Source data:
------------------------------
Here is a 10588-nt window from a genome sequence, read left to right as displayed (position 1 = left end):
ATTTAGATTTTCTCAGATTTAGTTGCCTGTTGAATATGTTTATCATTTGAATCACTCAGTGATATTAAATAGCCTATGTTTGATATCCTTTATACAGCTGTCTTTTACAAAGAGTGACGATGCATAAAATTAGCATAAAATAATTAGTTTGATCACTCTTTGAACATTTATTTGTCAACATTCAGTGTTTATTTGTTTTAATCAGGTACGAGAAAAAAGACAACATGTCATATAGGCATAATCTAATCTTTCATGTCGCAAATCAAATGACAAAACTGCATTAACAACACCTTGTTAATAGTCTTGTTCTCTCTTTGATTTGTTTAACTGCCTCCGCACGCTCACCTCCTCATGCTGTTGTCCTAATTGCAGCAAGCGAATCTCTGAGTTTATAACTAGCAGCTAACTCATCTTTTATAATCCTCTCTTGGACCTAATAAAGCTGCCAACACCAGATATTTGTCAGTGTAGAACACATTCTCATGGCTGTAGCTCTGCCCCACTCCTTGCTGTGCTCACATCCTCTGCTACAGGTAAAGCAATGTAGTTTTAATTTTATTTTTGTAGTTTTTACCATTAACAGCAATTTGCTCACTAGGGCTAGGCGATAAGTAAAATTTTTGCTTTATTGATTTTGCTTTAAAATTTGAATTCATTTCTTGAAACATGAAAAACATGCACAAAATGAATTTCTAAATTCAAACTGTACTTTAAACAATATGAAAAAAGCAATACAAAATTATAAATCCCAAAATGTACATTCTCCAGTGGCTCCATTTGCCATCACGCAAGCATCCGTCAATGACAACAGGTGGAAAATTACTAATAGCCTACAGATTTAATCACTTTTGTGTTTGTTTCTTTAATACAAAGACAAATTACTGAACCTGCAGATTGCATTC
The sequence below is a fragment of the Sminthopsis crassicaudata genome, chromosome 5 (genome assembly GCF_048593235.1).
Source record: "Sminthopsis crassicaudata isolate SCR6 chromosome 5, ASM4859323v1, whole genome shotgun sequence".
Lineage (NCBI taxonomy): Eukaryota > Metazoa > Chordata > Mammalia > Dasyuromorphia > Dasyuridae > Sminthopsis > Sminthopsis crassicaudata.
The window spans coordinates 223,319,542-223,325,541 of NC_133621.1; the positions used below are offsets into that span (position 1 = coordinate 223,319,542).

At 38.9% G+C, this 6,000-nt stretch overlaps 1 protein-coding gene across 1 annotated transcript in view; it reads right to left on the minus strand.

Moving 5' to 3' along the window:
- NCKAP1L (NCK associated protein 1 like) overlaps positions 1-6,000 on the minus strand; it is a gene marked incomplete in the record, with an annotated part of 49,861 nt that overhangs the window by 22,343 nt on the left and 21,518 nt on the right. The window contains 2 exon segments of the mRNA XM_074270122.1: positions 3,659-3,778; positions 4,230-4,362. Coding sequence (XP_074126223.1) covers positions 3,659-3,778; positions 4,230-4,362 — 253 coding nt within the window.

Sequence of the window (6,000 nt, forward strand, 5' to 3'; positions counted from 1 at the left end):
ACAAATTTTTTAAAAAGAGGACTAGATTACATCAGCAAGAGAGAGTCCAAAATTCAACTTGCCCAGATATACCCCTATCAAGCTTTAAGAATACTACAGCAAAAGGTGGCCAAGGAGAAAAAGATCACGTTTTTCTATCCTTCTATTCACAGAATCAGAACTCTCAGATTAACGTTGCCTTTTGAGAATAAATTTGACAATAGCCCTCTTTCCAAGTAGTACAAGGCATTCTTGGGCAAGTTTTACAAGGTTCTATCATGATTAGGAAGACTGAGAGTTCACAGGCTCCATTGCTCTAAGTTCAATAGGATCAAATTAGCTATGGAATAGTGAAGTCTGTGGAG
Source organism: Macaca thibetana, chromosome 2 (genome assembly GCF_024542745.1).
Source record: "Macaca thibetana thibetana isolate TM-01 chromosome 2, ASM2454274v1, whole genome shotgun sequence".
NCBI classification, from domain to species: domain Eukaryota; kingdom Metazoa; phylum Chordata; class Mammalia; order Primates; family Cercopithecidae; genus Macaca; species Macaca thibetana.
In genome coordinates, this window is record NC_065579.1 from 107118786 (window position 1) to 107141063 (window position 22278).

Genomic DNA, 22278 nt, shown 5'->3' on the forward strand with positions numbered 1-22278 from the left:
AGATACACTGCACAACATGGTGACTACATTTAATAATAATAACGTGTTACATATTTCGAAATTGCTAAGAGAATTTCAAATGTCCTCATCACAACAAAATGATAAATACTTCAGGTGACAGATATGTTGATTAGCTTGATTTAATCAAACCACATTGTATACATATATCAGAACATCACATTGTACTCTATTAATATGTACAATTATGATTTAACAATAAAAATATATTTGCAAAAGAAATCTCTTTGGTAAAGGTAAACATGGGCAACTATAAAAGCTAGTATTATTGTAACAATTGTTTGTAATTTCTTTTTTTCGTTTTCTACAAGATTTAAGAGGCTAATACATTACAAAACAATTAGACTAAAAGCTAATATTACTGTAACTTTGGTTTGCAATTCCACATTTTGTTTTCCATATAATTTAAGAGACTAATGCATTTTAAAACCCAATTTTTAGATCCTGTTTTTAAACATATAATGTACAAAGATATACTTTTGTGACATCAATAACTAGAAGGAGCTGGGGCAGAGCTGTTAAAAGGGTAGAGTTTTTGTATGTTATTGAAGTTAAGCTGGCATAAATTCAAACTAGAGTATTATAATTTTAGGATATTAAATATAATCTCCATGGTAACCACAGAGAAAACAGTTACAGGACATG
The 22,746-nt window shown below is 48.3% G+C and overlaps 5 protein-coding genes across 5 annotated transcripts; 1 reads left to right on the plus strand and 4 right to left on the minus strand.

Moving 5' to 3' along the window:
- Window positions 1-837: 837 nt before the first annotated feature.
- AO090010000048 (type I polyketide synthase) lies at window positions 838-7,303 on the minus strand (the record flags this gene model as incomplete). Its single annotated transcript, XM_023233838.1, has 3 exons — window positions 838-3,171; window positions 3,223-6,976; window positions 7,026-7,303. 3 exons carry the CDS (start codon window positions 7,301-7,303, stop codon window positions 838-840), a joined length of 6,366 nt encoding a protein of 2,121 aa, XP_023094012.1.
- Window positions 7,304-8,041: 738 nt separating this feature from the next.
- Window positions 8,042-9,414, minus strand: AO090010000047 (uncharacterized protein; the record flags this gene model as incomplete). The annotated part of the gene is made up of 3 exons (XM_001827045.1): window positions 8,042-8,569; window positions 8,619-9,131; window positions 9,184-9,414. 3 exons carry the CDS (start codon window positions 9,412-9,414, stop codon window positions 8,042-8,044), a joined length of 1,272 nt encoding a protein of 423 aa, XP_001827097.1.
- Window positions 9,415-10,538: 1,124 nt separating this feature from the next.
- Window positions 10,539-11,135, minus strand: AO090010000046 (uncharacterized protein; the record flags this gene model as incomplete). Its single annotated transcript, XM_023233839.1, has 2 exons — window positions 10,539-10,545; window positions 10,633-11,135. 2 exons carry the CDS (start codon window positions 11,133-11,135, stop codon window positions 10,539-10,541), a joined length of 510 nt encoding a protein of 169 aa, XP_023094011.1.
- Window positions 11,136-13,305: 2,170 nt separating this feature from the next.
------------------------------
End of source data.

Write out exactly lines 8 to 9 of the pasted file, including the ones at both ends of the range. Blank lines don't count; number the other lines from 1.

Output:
Moving 5' to 3' along the window:
- NCKAP1L (NCK associated protein 1 like) overlaps positions 1-6,000 on the minus strand; it is a gene marked incomplete in the record, with an annotated part of 49,861 nt that overhangs the window by 22,343 nt on the left and 21,518 nt on the right. The window contains 2 exon segments of the mRNA XM_074270122.1: positions 3,659-3,778; positions 4,230-4,362. Coding sequence (XP_074126223.1) covers positions 3,659-3,778; positions 4,230-4,362 — 253 coding nt within the window.